Derby

Funds cut for Derbyshire winter road repairs

Pothole
Image caption Transport officials said they faced 'difficult decisions'

Road safety will remain a priority in Derbyshire despite cuts to maintenance budgets, officials have said.

Responding to the BBC's The Road Ahead project, the county council said repair funds had been cut by £1m to £15m next year as part of wider savings.

While insisting faults would be treated, it said investment would have to focus on major roads.

The city council said its current £2.2m roads maintenance budget was being cut to £1.58m for 2011/12.

The county council said it was currently inspecting 3,170 miles (5,102 km) of roads to prioritise its work.

"Times are tough and we've had to make some difficult decisions," said Derbyshire County Council's cabinet member for highways and transport Chris Jackson.

"The last thing we want to do is to cut services and jobs, but we have no choice.

"The council has to reduce its spending by £90m over the next four years, which means we have less to spend on mending roads and street lights and on public transport.

"But we'll do all we can to direct services where they're needed most. And we still have £15m to tackle potholes, safety schemes and road repairs."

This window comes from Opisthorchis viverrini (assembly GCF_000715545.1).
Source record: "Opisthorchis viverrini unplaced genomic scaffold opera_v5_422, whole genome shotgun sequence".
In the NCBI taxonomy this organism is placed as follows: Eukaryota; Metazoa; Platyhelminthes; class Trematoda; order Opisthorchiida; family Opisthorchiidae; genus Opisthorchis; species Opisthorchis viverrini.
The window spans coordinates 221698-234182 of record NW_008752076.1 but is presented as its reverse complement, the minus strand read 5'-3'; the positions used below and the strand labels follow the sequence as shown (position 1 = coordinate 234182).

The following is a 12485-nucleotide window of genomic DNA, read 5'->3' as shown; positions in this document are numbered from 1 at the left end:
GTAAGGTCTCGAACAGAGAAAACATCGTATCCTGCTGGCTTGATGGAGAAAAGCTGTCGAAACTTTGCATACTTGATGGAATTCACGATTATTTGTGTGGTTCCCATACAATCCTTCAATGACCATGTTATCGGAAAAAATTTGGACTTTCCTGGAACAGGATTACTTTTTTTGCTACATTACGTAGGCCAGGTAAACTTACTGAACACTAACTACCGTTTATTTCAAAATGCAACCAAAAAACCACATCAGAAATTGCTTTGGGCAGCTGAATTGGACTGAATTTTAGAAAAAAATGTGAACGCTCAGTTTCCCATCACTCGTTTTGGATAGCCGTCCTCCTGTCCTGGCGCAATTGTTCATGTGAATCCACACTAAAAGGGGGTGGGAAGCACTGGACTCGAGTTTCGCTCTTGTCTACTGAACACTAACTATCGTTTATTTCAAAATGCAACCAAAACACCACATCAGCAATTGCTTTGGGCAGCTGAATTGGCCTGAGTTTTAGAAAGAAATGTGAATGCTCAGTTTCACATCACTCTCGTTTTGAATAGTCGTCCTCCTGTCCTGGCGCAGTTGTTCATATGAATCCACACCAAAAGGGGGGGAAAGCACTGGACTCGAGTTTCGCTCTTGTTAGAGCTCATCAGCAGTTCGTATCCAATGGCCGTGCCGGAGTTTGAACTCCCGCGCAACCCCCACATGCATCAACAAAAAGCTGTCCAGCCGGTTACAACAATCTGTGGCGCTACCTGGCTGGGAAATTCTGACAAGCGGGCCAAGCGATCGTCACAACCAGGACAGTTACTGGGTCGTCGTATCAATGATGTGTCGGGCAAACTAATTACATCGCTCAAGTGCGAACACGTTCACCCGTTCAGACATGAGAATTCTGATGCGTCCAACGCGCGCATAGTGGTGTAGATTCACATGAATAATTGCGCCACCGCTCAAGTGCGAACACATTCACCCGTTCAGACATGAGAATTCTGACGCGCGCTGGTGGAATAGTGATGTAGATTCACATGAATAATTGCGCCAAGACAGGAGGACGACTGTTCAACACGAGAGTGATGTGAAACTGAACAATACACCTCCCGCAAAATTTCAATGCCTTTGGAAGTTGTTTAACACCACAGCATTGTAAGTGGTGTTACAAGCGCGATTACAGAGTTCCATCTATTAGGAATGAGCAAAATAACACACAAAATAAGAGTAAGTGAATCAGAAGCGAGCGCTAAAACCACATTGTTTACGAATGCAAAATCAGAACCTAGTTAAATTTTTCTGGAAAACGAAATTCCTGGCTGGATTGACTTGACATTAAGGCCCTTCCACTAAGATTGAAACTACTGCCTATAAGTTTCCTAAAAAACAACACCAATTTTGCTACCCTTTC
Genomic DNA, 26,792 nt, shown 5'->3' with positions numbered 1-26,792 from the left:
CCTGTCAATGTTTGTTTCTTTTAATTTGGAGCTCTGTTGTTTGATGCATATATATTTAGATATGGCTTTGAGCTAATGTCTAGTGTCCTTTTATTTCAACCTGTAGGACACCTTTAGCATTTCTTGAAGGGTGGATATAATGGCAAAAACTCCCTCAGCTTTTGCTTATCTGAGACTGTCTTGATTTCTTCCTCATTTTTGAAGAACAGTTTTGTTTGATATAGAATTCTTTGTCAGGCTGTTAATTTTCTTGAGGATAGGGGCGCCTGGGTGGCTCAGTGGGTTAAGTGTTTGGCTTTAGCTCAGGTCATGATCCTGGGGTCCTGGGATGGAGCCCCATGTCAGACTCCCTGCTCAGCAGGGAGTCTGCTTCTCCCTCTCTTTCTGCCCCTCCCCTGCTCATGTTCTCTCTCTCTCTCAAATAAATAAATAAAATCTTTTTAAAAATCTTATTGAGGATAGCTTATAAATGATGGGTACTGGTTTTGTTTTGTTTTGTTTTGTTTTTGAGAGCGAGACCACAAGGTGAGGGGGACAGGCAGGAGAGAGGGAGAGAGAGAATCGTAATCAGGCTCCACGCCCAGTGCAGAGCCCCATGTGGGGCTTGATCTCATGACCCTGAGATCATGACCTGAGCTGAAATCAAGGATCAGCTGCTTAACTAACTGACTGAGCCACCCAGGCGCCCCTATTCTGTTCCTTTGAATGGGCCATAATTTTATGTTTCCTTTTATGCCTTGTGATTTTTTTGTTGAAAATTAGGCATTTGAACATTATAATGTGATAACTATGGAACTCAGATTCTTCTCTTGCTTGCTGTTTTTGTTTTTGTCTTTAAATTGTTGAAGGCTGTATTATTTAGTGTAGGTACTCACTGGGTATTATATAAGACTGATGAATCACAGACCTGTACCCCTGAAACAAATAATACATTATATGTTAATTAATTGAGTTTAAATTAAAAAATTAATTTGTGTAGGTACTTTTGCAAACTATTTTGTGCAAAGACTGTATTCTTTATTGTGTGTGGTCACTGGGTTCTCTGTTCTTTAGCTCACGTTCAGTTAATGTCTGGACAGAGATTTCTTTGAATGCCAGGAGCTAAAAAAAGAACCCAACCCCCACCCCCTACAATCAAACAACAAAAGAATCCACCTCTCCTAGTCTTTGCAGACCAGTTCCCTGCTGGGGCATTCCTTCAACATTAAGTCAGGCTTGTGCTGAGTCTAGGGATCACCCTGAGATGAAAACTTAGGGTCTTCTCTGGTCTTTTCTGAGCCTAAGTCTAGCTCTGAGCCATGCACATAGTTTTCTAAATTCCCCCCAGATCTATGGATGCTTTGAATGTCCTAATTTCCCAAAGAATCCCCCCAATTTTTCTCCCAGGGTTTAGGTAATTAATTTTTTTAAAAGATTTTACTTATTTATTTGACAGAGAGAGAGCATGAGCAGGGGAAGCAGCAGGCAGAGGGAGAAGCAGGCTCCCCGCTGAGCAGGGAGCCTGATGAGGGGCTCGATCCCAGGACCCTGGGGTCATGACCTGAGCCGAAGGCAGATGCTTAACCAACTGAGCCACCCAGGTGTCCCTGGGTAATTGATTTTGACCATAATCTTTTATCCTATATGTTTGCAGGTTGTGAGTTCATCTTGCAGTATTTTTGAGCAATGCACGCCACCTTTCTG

It also said it had done more than just patching holes, having resurfaced the A57 Snake Pass in October, one of the roads most regularly affected by snow in England.

Mr Jackson added: "Our priority is road safety. Wherever there is damage that could pose a danger we will make it our priority, wherever it is on our road network.

"When looking at our ongoing investment to improve the road network we prioritise principal roads as they are the most well-used and essential to motorists. However, we recognise this can create an imbalance when it comes to improving rural roads so we work to address that, where possible."

Derby City Council is responsible for about 448 miles (722km) of adopted roads, pavements, verges and cycleways.

It said a backlog of 4,000 potholes had been cleared before the harsh weather and a survey of any new damage was under way.

Both councils said it was unclear how much money they would receive from the government's £100m road repair fund.

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